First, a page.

US-East is popular
Because half the US population lives in the Eastern Time Zone.
Amazon only recently (4 months ago) opened its US-East-2 region. Many people haven't heard about it yet (I hadn't until just now) and in any case it is based in Ohio, which is nowhere near as big a connectivity hub as Virginia.
SF only pays lip service to homelessness
Sure the tech boom has put a lot of strain on an under-supplied housing market (thanks in no small part to NIMBYs stifling any high-density residential construction), but it's also brought in an extra $4+B in tax revenues per year, a truly staggering amount. That windfall would allow the city to purchase housing for every single homeless person in a single year.
SF sees fit to fritter it away instead on things like $500+M for bike lanes over the next 10 years (total cyclist population: 14,000). Of course, homelessness is a complex social problem with mental health and substance abuse implications, but the simple truth is for all it's liberal self-image, San Francisco would rather wring its hand about homelessness than actually put its money where its mouth is.
Re: The curse of "Blue" security
Blue is the corporate color par excellence. It symbolizes trust, loyalty, authority,
conservatism, business in Western cultures:
The headline is wrong, this is clearly Bluecoat's fault for misimplementing TLS 1.3, and not testing it against the browser with 50% market share. If they had not implemented TLS 1.3 at all, the browsers would have fallen back to TLS 1.2.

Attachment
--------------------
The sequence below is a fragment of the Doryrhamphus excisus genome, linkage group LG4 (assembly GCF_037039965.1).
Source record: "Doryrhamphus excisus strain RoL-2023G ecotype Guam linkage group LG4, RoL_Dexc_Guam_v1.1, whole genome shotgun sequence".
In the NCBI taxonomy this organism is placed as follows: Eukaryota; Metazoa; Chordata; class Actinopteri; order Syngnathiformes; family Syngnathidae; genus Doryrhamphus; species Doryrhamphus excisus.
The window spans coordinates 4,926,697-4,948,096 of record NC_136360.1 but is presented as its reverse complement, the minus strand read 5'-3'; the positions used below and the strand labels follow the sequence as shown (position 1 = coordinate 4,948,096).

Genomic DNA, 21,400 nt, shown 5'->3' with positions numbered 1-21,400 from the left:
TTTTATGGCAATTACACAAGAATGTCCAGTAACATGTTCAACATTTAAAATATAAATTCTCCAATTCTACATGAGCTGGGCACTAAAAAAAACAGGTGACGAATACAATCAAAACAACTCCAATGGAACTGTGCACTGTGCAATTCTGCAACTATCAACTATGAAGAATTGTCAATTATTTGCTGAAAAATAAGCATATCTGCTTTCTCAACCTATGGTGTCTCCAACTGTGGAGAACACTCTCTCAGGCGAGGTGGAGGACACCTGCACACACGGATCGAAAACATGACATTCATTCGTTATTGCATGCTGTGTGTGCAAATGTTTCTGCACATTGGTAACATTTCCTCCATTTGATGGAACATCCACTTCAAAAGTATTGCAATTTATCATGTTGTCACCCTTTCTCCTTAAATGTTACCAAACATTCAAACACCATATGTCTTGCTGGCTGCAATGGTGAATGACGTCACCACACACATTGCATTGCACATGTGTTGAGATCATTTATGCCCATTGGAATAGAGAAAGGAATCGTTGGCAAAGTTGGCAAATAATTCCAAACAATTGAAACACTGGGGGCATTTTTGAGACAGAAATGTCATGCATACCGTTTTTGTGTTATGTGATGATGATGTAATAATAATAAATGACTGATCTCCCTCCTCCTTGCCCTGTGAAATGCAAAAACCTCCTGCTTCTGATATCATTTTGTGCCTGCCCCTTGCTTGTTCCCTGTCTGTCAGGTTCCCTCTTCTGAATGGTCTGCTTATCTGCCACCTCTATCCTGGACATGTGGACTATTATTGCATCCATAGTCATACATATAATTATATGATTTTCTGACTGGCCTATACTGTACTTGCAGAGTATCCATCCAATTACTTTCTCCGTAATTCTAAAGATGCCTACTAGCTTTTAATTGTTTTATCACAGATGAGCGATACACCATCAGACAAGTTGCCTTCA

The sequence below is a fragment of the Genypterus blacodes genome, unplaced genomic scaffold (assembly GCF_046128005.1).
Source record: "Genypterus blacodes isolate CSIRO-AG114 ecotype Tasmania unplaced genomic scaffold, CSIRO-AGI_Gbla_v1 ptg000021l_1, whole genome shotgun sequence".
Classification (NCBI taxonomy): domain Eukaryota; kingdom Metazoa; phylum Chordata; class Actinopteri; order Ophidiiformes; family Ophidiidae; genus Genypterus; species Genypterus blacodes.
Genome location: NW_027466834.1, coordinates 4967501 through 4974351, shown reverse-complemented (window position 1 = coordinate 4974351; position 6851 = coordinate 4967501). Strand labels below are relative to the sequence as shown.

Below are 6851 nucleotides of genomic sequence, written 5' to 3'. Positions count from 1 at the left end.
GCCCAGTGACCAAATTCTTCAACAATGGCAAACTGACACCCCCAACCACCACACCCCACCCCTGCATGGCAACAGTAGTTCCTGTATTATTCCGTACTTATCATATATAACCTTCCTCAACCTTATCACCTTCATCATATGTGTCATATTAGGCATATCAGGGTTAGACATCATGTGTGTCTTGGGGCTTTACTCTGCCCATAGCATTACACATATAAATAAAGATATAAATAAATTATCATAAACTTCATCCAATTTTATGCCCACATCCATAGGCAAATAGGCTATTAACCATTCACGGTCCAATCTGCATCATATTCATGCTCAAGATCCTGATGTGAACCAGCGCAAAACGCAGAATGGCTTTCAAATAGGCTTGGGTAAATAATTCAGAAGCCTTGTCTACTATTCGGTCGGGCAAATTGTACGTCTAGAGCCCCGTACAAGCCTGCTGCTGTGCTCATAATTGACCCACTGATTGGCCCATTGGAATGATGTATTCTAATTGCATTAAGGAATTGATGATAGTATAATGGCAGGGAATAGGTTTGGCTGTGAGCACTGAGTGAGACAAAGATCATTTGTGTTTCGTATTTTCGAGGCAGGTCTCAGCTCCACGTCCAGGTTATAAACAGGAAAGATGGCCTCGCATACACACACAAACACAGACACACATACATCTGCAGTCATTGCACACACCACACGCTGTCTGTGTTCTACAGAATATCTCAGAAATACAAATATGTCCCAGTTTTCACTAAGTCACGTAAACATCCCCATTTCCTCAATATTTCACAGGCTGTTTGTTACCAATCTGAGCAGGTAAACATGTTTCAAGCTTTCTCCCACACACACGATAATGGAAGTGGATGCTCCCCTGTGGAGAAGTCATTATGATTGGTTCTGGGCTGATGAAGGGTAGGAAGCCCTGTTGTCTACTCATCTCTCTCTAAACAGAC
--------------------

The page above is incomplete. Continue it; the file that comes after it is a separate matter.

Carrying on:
Would that be the same Eric Holder who managed not to find anyone guilty of fraud in the 2008 depression, other than Madoff (who was unwise enough to steal from the rich)? Sure, he was shielding the banksters at his boss' behest, but that shows just how independent he is not, nor will be in this sham whitewash of an "investigation".
Re: Re:Why? and then we ask ourselves why women in are few and far between
The fair number should be the same as enrollment in university CS courses. Unfortunately that number has actually been declining:
She really should sue
Unfortunately the Ellen Pao fiasco probably has created a chilling effect on sexual harassment cases, but given she seems to have a well-documented evidence trail (as befits a SRE), it would seem like a slam-dunk. Just because a company is well-known to be toxic with a huge sense of impunity doesn't mean they are actually above the law.
Re: Careful there...
How is Uber a monopoly? Every single ride-"sharing" driver I have ever seen is also on Lyft. There are no barriers to entry whatsoever, and as #DeleteUber shows, their user base is much less sticky than they believe.